Serves a Crowd

Rustic 4M tart

March 10, 2011
0 Ratings
  • Makes one pie tart
Author Notes

Taking my maple, Meyer, and muscovado pudding from last week, I have added marscapone to create a rustic pie with a chestnut flour-based crust. I baked this in a regular size pie shell, and it was just shy of filling it with a very shallow custard as you can see in the photo. Interestingly, the custard did not crack. But then after I drizzled some maple syrup on top, cracks formed exactly along the lines of syrup. I really liked the branchlike patterns this created. The pattern and color reminded me of my witch hazel that is now just in bloom. I have included photos to document this process. I love the flavors. The second time that I made this I doubled the marscapone. I like that this tart is not really deep, but intense. —Sagegreen

What You'll Need
  • The crust
  • 1/2 cup chestnut flour
  • 1 cup white whole wheat flour
  • 1/4 teaspoon fine sea salt
  • 2 tablespoons dark muscovado sugar
  • 4 ounces cold unsalted butter, cubed
  • small glass of ice water
  • The custard
  • 4 egg yolks, chilled
  • 1/3 cup dark muscovado sugar, packed
  • 1/3 cup maple syrup, grade B if possible
  • 1 tablespoon chestnut flour
  • 1 cup marscapone
  • zest of 1/2 Meyer lemon
  • 1/3 cup Meyer lemon juice
  • dollops of marscapone or whipped cream, lemon flavored if desired
  • glaze of 1 part maple syrup (grade A preferred here) and 1/4 part Meyer lemon juice, optional
  • peel of Meyer lemon, as garnish
  1. The crust
  2. Preheat oven to 375. Blend the flours, salt and sugar in a bowl. Work in the cold butter cubes. Add 1 tbl. of ice water and work that in. Add another. If the mix has not come together add just a bit more water gingerly. Form a ball and chill in the fridge for about 30 minutes or more.
  3. In between two sheets of parchment ( 14 inch square or so), roll out the dough very thinly, less than 1/8 inch. Transfer the dough to a small pie plate. Trim the edges. Bake for 10 minutes in a 375 degree oven. Then let cool.
  1. The custard
  2. Preheat oven to 350. Beat the egg yolks. Add the sugar and maple syrup, Whisk together. Stir in the flour. Fold in the marscapone. Then add the zest and juice. Mix until smooth.
  3. Pour the custard into the semi-baked pie shell. Add the pie to a larger baking pan. Fill that larger pan with cool water so it comes up midway to the pie plate. Bake for about 35-40 minutes until the custard has set. Let cool.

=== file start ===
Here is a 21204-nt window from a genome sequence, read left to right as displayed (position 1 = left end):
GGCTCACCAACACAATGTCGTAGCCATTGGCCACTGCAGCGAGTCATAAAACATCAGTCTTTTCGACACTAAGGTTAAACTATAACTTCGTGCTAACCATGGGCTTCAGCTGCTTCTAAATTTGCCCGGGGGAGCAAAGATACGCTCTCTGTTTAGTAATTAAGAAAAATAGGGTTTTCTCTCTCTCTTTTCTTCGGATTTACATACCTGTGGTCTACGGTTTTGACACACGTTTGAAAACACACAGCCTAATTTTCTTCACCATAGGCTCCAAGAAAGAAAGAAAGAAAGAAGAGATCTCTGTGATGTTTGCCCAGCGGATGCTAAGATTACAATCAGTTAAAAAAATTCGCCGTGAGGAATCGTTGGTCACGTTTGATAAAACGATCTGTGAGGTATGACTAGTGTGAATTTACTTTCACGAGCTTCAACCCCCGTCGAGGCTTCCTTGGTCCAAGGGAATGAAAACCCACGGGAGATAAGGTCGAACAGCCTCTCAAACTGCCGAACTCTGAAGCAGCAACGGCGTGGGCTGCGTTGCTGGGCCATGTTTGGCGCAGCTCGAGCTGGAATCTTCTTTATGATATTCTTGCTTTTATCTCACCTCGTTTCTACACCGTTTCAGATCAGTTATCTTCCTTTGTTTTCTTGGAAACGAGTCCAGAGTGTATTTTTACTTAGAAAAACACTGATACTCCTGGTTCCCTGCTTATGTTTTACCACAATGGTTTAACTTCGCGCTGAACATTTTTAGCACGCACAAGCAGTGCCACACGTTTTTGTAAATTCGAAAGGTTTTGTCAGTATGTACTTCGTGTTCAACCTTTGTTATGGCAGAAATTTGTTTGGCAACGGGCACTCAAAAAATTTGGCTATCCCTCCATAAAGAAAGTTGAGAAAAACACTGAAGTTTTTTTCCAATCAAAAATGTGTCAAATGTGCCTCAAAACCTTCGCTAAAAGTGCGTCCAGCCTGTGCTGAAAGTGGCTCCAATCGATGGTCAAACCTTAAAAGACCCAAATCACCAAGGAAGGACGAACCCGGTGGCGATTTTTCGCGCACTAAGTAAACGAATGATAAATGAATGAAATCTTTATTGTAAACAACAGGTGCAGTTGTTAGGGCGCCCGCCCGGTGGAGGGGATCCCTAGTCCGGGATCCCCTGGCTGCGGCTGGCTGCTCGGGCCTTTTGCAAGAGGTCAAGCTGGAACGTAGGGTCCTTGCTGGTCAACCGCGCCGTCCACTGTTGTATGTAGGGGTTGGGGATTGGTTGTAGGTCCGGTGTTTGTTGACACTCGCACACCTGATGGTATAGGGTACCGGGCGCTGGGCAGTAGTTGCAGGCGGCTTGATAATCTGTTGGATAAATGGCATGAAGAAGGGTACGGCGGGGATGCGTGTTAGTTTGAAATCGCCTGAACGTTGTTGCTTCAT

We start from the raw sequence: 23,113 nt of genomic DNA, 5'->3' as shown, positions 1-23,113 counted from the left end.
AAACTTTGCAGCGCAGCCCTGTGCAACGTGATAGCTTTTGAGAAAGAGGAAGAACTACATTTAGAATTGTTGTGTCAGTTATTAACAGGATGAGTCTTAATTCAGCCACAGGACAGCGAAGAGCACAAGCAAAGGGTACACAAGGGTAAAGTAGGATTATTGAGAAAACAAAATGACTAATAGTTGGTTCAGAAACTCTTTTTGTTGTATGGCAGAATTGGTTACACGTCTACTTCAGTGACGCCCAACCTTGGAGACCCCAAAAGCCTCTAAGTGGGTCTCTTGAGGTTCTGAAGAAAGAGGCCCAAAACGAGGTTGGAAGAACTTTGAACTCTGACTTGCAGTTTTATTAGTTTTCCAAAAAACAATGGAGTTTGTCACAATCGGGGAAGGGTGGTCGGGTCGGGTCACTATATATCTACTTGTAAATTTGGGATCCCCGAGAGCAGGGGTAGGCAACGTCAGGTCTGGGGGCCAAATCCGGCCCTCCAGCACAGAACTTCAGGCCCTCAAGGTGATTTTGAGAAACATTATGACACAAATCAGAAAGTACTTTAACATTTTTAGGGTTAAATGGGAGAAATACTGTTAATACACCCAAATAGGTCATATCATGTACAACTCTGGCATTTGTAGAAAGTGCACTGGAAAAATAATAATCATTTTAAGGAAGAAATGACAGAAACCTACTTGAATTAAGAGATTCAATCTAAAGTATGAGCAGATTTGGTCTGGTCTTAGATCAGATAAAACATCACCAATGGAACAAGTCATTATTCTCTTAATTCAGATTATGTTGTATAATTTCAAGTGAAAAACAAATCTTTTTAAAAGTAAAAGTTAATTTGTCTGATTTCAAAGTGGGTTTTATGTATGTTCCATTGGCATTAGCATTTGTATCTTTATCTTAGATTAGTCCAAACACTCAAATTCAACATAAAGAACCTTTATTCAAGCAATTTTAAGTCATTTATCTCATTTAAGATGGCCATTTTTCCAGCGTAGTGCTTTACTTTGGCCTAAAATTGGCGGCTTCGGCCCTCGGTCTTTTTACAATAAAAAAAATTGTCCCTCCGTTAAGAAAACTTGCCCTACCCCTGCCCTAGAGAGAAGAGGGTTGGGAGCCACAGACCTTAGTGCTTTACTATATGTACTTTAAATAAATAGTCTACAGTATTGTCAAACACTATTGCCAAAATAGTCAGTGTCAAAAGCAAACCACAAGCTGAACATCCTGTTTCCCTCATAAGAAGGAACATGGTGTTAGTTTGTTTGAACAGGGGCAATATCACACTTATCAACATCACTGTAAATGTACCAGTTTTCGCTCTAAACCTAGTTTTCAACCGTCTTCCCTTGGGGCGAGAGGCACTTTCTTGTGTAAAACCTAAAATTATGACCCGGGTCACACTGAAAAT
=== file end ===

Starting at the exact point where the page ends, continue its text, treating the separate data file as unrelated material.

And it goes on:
4. To serve, cut into slices. Add a drizzle of maple syrup cut with Meyer lemon juice, if desired. Garnish with dollops of Meyer lemon-flavored marscapone or whipped cream and Meyer lemon peel.

See what other Food52ers are saying.

  • SallyCan
  • TheWimpyVegetarian
  • wssmom
  • Sagegreen

10 Reviews

SallyCan March 10, 2011
Looks delicious. I like the photos with the witch hazel - what variety is it?
Sagegreen March 10, 2011
Thanks, SC. This is our vernal witch hazel. I just added a photo from our maple sugaring weekend, where we visited a number of our local sugar houses. Best thing in the season out here is to get breakfast during this small window of the season!
Sagegreen March 10, 2011
Hamamelis vernalis, if you want the Latin!
SallyCan March 10, 2011
The petals are so long, and the blossoms are so completely yellow. Love picture #4, with all of the steam. How does fresh maple syrup differ from syrup that is older?
Sagegreen March 10, 2011
To tell you the truth I really don't care for maple syrup by itself all that much, unless it is cooked in a recipe, except when it is hot from the boiling pan. When we go visit the sugar houses, we usually get to taste samples, and they can really differ....but they do seem to taste lighter and fresher, I think....or could it just be the atmosphere? I have made my own syrup in earlier years. I admire our local producers, many of whom learn the art down through the generations.
TheWimpyVegetarian March 10, 2011
I love the flavors you have here!! Sounds soooo good!
Sagegreen March 10, 2011
Thanks, CS!
wssmom March 10, 2011
wssmom March 10, 2011
that was meant to say .... drooling .... :)
Sagegreen March 10, 2011
Thanks, wssmom! I love the flavors. These photos show a pretty shallow custard filling because I did bake it in a regular sized pie plate. I hope to make this again with a prettier result, but probably won't be for a while.